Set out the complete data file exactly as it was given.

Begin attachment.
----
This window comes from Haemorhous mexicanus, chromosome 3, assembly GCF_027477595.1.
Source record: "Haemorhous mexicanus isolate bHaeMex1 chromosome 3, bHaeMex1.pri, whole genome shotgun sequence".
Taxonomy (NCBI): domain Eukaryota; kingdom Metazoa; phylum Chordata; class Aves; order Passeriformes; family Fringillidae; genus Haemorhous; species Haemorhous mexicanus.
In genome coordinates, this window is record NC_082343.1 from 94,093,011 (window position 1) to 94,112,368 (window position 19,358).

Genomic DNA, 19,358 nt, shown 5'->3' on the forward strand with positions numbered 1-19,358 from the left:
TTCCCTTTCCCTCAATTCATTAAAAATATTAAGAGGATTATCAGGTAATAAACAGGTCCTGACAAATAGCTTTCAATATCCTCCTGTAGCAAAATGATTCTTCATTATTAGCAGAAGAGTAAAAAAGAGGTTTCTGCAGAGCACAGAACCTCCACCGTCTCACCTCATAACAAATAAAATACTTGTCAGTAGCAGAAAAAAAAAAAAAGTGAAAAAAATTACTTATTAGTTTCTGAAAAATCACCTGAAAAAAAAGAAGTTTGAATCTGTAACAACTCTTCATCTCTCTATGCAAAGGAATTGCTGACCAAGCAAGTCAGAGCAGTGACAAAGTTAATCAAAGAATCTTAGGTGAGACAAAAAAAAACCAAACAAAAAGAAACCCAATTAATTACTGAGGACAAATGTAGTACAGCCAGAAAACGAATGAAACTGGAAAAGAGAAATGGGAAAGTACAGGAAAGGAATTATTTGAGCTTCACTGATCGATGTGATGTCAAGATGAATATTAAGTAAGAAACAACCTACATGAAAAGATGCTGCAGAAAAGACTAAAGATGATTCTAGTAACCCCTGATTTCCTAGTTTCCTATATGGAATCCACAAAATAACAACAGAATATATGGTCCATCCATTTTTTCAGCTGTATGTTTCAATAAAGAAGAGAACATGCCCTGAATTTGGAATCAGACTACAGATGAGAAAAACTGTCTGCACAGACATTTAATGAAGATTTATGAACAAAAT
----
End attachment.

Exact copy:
This window comes from Haemorhous mexicanus, chromosome 3, assembly GCF_027477595.1.
Source record: "Haemorhous mexicanus isolate bHaeMex1 chromosome 3, bHaeMex1.pri, whole genome shotgun sequence".
Taxonomy (NCBI): domain Eukaryota; kingdom Metazoa; phylum Chordata; class Aves; order Passeriformes; family Fringillidae; genus Haemorhous; species Haemorhous mexicanus.
In genome coordinates, this window is record NC_082343.1 from 94,093,011 (window position 1) to 94,112,368 (window position 19,358).

Genomic DNA, 19,358 nt, shown 5'->3' on the forward strand with positions numbered 1-19,358 from the left:
TTCCCTTTCCCTCAATTCATTAAAAATATTAAGAGGATTATCAGGTAATAAACAGGTCCTGACAAATAGCTTTCAATATCCTCCTGTAGCAAAATGATTCTTCATTATTAGCAGAAGAGTAAAAAAGAGGTTTCTGCAGAGCACAGAACCTCCACCGTCTCACCTCATAACAAATAAAATACTTGTCAGTAGCAGAAAAAAAAAAAAAGTGAAAAAAATTACTTATTAGTTTCTGAAAAATCACCTGAAAAAAAAGAAGTTTGAATCTGTAACAACTCTTCATCTCTCTATGCAAAGGAATTGCTGACCAAGCAAGTCAGAGCAGTGACAAAGTTAATCAAAGAATCTTAGGTGAGACAAAAAAAAACCAAACAAAAAGAAACCCAATTAATTACTGAGGACAAATGTAGTACAGCCAGAAAACGAATGAAACTGGAAAAGAGAAATGGGAAAGTACAGGAAAGGAATTATTTGAGCTTCACTGATCGATGTGATGTCAAGATGAATATTAAGTAAGAAACAACCTACATGAAAAGATGCTGCAGAAAAGACTAAAGATGATTCTAGTAACCCCTGATTTCCTAGTTTCCTATATGGAATCCACAAAATAACAACAGAATATATGGTCCATCCATTTTTTCAGCTGTATGTTTCAATAAAGAAGAGAACATGCCCTGAATTTGGAATCAGACTACAGATGAGAAAAACTGTCTGCACAGACATTTAATGAAGATTTATGAACAAAAT